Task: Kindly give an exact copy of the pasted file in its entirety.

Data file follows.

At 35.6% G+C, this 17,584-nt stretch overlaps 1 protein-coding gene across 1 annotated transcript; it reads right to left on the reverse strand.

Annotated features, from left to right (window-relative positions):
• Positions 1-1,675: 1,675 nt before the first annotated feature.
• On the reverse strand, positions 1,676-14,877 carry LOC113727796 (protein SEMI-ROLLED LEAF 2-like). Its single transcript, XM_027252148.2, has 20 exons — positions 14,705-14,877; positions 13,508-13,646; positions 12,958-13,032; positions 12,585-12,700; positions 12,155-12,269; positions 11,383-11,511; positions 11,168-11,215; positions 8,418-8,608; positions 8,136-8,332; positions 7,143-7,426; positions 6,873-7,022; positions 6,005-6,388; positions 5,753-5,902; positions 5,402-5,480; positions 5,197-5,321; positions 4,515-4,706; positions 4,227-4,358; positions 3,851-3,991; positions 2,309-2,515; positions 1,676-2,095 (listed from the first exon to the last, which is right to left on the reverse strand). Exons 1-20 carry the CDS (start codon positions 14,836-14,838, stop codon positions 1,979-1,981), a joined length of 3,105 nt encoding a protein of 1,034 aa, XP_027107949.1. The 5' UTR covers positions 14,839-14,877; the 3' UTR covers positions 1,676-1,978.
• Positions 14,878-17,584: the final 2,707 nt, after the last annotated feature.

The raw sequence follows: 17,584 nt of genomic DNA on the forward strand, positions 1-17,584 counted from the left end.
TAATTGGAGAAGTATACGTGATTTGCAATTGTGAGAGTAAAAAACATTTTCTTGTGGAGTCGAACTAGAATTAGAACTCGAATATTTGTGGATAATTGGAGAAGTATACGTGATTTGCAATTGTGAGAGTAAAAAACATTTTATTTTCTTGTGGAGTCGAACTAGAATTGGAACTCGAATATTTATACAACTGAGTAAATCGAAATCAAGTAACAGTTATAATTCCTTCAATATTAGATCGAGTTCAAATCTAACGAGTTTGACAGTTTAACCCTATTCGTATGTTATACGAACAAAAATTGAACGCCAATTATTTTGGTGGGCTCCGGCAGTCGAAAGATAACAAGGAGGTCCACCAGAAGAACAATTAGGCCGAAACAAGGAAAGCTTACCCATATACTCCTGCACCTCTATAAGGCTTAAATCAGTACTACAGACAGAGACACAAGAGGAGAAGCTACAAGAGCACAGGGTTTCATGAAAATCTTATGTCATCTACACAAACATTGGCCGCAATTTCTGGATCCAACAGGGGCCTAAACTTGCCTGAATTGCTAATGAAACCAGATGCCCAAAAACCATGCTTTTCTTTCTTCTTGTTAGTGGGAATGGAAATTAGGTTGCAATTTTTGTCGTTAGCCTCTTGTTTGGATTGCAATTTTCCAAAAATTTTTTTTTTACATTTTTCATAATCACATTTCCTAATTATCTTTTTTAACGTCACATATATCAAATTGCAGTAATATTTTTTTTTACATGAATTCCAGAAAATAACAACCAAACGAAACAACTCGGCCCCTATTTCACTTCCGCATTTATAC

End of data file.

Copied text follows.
At 35.6% G+C, this 17,584-nt stretch overlaps 1 protein-coding gene across 1 annotated transcript; it reads right to left on the reverse strand.

Annotated features, from left to right (window-relative positions):
• Positions 1-1,675: 1,675 nt before the first annotated feature.
• On the reverse strand, positions 1,676-14,877 carry LOC113727796 (protein SEMI-ROLLED LEAF 2-like). Its single transcript, XM_027252148.2, has 20 exons — positions 14,705-14,877; positions 13,508-13,646; positions 12,958-13,032; positions 12,585-12,700; positions 12,155-12,269; positions 11,383-11,511; positions 11,168-11,215; positions 8,418-8,608; positions 8,136-8,332; positions 7,143-7,426; positions 6,873-7,022; positions 6,005-6,388; positions 5,753-5,902; positions 5,402-5,480; positions 5,197-5,321; positions 4,515-4,706; positions 4,227-4,358; positions 3,851-3,991; positions 2,309-2,515; positions 1,676-2,095 (listed from the first exon to the last, which is right to left on the reverse strand). Exons 1-20 carry the CDS (start codon positions 14,836-14,838, stop codon positions 1,979-1,981), a joined length of 3,105 nt encoding a protein of 1,034 aa, XP_027107949.1. The 5' UTR covers positions 14,839-14,877; the 3' UTR covers positions 1,676-1,978.
• Positions 14,878-17,584: the final 2,707 nt, after the last annotated feature.

The raw sequence follows: 17,584 nt of genomic DNA on the forward strand, positions 1-17,584 counted from the left end.
TAATTGGAGAAGTATACGTGATTTGCAATTGTGAGAGTAAAAAACATTTTCTTGTGGAGTCGAACTAGAATTAGAACTCGAATATTTGTGGATAATTGGAGAAGTATACGTGATTTGCAATTGTGAGAGTAAAAAACATTTTATTTTCTTGTGGAGTCGAACTAGAATTGGAACTCGAATATTTATACAACTGAGTAAATCGAAATCAAGTAACAGTTATAATTCCTTCAATATTAGATCGAGTTCAAATCTAACGAGTTTGACAGTTTAACCCTATTCGTATGTTATACGAACAAAAATTGAACGCCAATTATTTTGGTGGGCTCCGGCAGTCGAAAGATAACAAGGAGGTCCACCAGAAGAACAATTAGGCCGAAACAAGGAAAGCTTACCCATATACTCCTGCACCTCTATAAGGCTTAAATCAGTACTACAGACAGAGACACAAGAGGAGAAGCTACAAGAGCACAGGGTTTCATGAAAATCTTATGTCATCTACACAAACATTGGCCGCAATTTCTGGATCCAACAGGGGCCTAAACTTGCCTGAATTGCTAATGAAACCAGATGCCCAAAAACCATGCTTTTCTTTCTTCTTGTTAGTGGGAATGGAAATTAGGTTGCAATTTTTGTCGTTAGCCTCTTGTTTGGATTGCAATTTTCCAAAAATTTTTTTTTTACATTTTTCATAATCACATTTCCTAATTATCTTTTTTAACGTCACATATATCAAATTGCAGTAATATTTTTTTTTACATGAATTCCAGAAAATAACAACCAAACGAAACAACTCGGCCCCTATTTCACTTCCGCATTTATAC